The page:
GravityCam: wide-field, high-resolution imaging and high-speed photometry instrument

Craig Mackay, Martin Dominik, Iain Steele

Research output: Chapter in Book/Report/Conference proceedingConference contribution

3 Citations (Scopus)


The limits to the angular resolution achievable with conventional ground-based telescopes are unchanged over 70 years. Atmospheric turbulence limits image quality to typically ∼1 arcsec in practice. We have developed a new concept of ground-based imaging instrument called GravityCam capable of delivering significantly sharper images from the ground than is normally possible without adaptive optics. The acquisition of visible images at high speed without significant noise penalty has been made possible by advances in optical and near IR imaging technologies. Images are recorded at high speed and then aligned before combination and can yield a 3-5 fold improvement in image resolution. Very wide survey fields are possible with widefield telescope optics. We describe GravityCam and detail its application to accelerate greatly the rate of detection of Earth size planets by gravitational microlensing. GravityCam will also improve substantially the quality of weak shear studies of dark matter distribution in distant clusters of galaxies. The microlensing survey will also provide a vast dataset for asteroseismology studies. In addition, GravityCam promises to generate a unique data set that will help us understand of the population of the Kuiper belt and possibly the Oort cloud.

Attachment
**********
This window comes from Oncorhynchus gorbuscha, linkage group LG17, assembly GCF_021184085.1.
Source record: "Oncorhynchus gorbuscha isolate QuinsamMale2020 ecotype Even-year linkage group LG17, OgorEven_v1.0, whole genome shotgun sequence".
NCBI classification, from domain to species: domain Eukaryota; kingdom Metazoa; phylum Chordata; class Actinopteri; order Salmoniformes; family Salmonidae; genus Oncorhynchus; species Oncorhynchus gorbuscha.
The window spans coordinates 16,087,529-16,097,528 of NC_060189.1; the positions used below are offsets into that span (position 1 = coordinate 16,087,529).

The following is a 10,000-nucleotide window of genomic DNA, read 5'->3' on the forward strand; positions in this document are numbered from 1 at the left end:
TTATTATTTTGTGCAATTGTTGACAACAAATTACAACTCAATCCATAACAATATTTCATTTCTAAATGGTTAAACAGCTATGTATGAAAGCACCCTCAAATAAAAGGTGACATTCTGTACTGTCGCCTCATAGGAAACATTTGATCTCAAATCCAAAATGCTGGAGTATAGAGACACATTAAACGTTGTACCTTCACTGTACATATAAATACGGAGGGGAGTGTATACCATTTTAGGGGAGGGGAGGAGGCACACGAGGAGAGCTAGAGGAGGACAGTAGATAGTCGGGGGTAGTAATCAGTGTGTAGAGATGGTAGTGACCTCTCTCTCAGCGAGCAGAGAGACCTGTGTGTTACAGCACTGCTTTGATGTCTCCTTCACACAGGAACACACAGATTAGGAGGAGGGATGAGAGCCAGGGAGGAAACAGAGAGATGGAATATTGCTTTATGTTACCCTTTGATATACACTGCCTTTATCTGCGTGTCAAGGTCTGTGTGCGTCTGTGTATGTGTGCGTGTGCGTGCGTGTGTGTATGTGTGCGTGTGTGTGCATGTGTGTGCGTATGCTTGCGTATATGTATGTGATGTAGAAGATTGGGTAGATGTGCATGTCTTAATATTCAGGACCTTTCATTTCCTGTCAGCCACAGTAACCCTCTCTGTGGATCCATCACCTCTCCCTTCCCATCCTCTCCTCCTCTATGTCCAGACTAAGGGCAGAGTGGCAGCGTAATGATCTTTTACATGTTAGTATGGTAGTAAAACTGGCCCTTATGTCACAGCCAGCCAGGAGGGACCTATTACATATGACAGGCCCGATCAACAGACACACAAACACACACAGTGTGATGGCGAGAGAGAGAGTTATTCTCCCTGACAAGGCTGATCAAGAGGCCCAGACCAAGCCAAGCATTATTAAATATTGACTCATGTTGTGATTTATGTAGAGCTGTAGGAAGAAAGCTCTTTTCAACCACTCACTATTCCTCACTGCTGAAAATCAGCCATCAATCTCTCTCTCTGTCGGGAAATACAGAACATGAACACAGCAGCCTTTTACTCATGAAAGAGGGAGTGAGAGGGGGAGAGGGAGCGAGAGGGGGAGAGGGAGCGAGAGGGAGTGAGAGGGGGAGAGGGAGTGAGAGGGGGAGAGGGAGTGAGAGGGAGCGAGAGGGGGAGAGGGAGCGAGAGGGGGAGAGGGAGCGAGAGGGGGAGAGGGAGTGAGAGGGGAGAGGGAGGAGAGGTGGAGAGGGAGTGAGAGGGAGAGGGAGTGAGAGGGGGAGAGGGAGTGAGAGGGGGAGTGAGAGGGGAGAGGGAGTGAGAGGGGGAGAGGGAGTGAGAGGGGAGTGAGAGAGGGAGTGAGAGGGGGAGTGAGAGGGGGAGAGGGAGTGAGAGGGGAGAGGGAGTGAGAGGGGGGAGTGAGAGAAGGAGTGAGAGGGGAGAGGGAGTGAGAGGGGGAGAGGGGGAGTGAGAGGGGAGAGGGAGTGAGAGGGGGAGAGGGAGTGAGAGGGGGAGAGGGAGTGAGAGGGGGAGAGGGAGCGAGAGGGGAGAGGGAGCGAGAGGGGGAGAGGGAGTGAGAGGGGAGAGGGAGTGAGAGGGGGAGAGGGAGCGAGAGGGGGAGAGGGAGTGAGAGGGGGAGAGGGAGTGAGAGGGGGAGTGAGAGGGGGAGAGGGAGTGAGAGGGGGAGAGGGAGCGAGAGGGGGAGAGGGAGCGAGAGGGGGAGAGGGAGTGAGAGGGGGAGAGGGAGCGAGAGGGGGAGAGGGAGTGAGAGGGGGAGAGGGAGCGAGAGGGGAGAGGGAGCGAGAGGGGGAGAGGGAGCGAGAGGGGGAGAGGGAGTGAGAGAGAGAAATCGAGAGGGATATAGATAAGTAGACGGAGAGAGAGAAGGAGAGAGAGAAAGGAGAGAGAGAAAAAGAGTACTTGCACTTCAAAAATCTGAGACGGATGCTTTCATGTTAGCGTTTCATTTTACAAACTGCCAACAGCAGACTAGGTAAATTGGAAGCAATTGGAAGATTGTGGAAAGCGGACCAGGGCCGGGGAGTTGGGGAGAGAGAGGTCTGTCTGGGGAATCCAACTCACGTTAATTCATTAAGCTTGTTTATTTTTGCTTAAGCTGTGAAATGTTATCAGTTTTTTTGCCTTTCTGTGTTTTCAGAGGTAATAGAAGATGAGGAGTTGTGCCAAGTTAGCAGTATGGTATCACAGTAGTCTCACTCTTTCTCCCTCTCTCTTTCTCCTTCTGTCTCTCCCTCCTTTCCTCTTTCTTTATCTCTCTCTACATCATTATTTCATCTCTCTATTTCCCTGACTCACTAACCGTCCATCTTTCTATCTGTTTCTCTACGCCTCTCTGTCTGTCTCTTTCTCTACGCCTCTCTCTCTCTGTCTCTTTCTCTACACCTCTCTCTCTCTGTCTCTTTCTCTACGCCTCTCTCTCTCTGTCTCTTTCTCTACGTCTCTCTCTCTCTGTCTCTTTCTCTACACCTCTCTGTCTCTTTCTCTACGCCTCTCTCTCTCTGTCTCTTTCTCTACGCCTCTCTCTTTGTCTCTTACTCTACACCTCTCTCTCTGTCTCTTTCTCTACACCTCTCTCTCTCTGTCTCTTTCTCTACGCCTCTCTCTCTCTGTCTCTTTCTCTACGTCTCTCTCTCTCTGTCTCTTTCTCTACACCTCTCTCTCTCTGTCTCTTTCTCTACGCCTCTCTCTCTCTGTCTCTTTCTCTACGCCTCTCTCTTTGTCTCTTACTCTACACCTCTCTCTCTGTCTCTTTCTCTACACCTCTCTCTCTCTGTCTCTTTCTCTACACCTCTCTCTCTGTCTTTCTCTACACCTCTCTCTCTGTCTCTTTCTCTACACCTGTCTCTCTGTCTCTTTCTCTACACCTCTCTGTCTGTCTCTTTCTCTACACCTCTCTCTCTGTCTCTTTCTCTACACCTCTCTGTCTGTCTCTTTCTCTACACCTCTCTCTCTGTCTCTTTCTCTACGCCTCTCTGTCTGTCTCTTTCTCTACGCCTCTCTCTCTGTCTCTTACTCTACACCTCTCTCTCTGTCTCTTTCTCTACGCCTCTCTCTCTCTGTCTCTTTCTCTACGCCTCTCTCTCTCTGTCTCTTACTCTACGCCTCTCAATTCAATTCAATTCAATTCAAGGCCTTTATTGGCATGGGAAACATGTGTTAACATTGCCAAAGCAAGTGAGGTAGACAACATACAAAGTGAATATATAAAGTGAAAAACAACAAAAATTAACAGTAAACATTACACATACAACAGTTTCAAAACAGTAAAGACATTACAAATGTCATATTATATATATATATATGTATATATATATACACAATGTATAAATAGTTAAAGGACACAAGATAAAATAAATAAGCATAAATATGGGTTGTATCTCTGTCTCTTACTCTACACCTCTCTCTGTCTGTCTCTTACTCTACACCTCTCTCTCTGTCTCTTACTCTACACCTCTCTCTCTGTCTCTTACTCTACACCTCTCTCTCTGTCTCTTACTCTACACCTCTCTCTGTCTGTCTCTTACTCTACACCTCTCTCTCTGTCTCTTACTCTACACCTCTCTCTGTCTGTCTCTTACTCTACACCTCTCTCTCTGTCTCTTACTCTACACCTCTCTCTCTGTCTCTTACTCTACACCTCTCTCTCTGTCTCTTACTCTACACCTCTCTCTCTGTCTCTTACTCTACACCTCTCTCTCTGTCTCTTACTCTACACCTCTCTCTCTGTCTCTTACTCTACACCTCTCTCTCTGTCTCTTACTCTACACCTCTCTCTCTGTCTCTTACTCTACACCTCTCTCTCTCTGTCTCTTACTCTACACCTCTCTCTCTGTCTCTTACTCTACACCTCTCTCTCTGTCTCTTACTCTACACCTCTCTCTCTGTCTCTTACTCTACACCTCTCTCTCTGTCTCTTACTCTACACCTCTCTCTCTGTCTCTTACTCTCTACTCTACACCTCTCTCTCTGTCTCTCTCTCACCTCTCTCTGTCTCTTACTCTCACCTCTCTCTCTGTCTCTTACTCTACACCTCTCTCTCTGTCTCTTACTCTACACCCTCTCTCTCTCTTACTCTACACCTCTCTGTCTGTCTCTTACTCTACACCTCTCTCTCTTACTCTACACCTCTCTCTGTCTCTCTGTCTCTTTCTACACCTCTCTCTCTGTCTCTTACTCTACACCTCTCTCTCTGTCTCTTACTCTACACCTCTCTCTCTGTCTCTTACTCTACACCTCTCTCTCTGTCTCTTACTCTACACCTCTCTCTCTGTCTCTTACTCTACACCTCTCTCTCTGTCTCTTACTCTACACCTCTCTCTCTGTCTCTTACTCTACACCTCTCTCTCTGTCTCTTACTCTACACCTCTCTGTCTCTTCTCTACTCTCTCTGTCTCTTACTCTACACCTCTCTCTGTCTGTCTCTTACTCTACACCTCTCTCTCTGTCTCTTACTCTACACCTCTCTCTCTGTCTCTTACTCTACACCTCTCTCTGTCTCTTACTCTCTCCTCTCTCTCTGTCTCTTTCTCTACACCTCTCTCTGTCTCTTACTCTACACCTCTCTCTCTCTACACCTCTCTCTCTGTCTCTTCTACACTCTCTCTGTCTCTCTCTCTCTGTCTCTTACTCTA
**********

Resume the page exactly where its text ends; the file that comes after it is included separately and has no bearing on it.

Original languageEnglish
Title of host publicationGround-Based and Airborne Instrumentation for Astronomy VI
EditorsChristopher J. Evans, Luc Simard, Hideki Takami
Number of pages12
ISBN (Electronic)9781510601956
Publication statusPublished - 19 Aug 2016
EventGround-Based and Airborne Instrumentation for Astronomy VI - Edinburgh, United Kingdom
Duration: 26 Jun 201630 Jun 2016

Publication series

NameProceedings of SPIE
ISSN (Print)0277-786X
ISSN (Electronic)1996-756X


ConferenceGround-Based and Airborne Instrumentation for Astronomy VI
Country/TerritoryUnited Kingdom
Internet address


  • Asteroseismology
  • CMOS detectors
  • EMCCDs
  • Exoplanet detection
  • Gravitational microlensing
  • Kuiper belt
  • Weak shear


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